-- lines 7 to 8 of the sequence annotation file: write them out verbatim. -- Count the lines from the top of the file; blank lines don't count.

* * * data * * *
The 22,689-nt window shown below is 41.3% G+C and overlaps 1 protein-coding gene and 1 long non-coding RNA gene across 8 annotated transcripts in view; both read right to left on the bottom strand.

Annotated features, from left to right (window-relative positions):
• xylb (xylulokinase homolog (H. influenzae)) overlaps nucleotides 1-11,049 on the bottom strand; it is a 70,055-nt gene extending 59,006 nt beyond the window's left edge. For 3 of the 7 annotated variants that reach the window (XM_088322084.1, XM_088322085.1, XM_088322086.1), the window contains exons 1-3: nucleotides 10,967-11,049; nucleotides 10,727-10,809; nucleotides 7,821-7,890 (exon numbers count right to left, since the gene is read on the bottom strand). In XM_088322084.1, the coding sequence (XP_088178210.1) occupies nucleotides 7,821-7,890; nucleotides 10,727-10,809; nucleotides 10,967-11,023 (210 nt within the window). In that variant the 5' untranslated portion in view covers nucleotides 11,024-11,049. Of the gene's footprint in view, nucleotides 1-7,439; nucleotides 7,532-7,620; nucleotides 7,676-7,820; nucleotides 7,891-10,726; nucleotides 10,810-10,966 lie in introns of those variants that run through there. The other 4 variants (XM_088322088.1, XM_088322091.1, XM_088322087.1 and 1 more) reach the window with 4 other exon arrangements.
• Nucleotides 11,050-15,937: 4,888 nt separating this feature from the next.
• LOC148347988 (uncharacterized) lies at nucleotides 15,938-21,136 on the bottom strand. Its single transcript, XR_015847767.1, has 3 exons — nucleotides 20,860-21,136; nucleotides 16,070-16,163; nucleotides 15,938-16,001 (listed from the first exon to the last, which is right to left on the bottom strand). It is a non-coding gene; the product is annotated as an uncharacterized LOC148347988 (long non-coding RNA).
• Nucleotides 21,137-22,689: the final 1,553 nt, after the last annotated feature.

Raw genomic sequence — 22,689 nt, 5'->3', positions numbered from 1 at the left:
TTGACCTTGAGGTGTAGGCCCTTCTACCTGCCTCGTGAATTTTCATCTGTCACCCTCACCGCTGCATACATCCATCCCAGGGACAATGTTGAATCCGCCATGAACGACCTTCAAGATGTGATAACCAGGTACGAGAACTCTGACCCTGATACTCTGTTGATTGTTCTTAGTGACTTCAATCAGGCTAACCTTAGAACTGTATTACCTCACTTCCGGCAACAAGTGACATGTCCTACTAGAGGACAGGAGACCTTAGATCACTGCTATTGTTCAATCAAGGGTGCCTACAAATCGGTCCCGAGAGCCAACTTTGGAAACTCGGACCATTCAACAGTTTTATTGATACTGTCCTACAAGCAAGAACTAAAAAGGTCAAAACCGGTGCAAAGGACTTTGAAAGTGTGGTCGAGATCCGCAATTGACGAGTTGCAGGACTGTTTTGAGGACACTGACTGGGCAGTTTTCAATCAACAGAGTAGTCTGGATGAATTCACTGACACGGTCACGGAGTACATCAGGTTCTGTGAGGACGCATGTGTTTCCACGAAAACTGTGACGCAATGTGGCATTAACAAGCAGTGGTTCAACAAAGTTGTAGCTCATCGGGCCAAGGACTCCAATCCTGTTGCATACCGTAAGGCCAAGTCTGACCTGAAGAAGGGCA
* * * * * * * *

Raw genomic sequence — 22,689 nt, 5'->3', positions numbered from 1 at the left:
TTGACCTTGAGGTGTAGGCCCTTCTACCTGCCTCGTGAATTTTCATCTGTCACCCTCACCGCTGCATACATCCATCCCAGGGACAATGTTGAATCCGCCATGAACGACCTTCAAGATGTGATAACCAGGTACGAGAACTCTGACCCTGATACTCTGTTGATTGTTCTTAGTGACTTCAATCAGGCTAACCTTAGAACTGTATTACCTCACTTCCGGCAACAAGTGACATGTCCTACTAGAGGACAGGAGACCTTAGATCACTGCTATTGTTCAATCAAGGGTGCCTACAAATCGGTCCCGAGAGCCAACTTTGGAAACTCGGACCATTCAACAGTTTTATTGATACTGTCCTACAAGCAAGAACTAAAAAGGTCAAAACCGGTGCAAAGGACTTTGAAAGTGTGGTCGAGATCCGCAATTGACGAGTTGCAGGACTGTTTTGAGGACACTGACTGGGCAGTTTTCAATCAACAGAGTAGTCTGGATGAATTCACTGACACGGTCACGGAGTACATCAGGTTCTGTGAGGACGCATGTGTTTCCACGAAAACTGTGACGCAATGTGGCATTAACAAGCAGTGGTTCAACAAAGTTGTAGCTCATCGGGCCAAGGACTCCAATCCTGTTGCATACCGTAAGGCCAAGTCTGACCTGAAGAAGGGCA